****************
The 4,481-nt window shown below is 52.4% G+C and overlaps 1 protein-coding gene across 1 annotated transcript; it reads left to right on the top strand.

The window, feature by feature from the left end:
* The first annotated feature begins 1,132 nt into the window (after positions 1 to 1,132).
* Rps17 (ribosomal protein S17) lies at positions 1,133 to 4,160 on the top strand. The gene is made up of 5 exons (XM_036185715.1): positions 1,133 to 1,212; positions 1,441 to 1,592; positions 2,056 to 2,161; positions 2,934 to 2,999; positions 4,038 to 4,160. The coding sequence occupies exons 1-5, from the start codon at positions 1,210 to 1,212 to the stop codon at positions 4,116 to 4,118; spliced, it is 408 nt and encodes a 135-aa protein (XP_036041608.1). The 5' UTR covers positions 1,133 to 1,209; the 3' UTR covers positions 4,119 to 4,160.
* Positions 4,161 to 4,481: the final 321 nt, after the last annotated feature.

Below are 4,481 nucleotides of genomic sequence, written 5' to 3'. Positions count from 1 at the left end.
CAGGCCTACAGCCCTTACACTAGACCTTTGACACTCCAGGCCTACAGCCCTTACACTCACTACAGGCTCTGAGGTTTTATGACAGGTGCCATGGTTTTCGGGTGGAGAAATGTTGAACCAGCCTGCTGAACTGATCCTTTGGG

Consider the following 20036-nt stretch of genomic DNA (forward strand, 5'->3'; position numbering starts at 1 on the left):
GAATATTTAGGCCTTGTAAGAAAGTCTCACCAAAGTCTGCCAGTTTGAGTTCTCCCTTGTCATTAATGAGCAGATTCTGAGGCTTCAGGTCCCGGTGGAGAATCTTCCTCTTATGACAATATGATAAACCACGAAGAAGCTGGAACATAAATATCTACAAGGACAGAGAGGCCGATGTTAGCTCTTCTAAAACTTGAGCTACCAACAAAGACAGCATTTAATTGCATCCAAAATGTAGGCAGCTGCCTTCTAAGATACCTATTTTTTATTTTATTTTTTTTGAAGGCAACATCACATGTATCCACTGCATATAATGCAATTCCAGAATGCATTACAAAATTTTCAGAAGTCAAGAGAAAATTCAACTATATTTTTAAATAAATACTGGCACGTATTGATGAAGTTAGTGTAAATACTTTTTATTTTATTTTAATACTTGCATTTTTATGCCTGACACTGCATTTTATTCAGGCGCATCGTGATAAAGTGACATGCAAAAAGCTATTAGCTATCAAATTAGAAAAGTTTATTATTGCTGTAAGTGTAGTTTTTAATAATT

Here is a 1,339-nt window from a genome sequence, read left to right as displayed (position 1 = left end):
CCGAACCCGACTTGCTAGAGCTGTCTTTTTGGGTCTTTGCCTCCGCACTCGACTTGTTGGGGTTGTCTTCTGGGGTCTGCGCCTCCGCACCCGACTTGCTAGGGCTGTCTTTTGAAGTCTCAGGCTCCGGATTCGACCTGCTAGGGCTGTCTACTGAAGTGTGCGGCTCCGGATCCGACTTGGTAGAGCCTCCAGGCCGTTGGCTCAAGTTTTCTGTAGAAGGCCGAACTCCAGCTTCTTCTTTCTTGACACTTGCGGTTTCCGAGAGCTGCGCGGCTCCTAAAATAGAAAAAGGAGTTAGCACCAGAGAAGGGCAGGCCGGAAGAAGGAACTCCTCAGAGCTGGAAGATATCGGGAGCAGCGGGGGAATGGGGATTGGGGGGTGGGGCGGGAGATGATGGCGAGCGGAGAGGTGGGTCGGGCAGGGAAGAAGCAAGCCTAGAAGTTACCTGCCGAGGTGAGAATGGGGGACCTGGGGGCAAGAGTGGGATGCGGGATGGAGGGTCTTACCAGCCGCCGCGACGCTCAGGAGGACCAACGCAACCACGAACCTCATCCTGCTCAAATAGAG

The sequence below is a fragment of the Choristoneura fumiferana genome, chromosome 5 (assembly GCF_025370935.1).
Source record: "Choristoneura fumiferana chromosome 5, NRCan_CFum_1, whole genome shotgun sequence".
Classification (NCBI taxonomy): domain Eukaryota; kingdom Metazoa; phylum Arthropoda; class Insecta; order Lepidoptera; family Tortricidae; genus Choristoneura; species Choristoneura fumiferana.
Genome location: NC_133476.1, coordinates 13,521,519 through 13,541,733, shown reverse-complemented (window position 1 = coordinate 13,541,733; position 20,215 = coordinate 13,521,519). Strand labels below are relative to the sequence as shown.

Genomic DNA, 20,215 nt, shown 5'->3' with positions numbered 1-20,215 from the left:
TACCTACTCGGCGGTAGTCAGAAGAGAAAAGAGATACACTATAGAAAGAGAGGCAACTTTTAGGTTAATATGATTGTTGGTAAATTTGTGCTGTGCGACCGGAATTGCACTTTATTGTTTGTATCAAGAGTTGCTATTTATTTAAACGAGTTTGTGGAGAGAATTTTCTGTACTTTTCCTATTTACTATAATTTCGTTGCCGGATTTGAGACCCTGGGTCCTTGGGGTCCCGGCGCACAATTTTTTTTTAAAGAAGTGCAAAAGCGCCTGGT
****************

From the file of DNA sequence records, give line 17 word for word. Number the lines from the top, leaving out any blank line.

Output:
TACCTACTCGGCGGTAGTCAGAAGAGAAAAGAGATACACTATAGAAAGAGAGGCAACTTTTAGGTTAATATGATTGTTGGTAAATTTGTGCTGTGCGACCGGAATTGCACTTTATTGTTTGTATCAAGAGTTGCTATTTATTTAAACGAGTTTGTGGAGAGAATTTTCTGTACTTTTCCTATTTACTATAATTTCGTTGCCGGATTTGAGACCCTGGGTCCTTGGGGTCCCGGCGCACAATTTTTTTTTAAAGAAGTGCAAAAGCGCCTGGT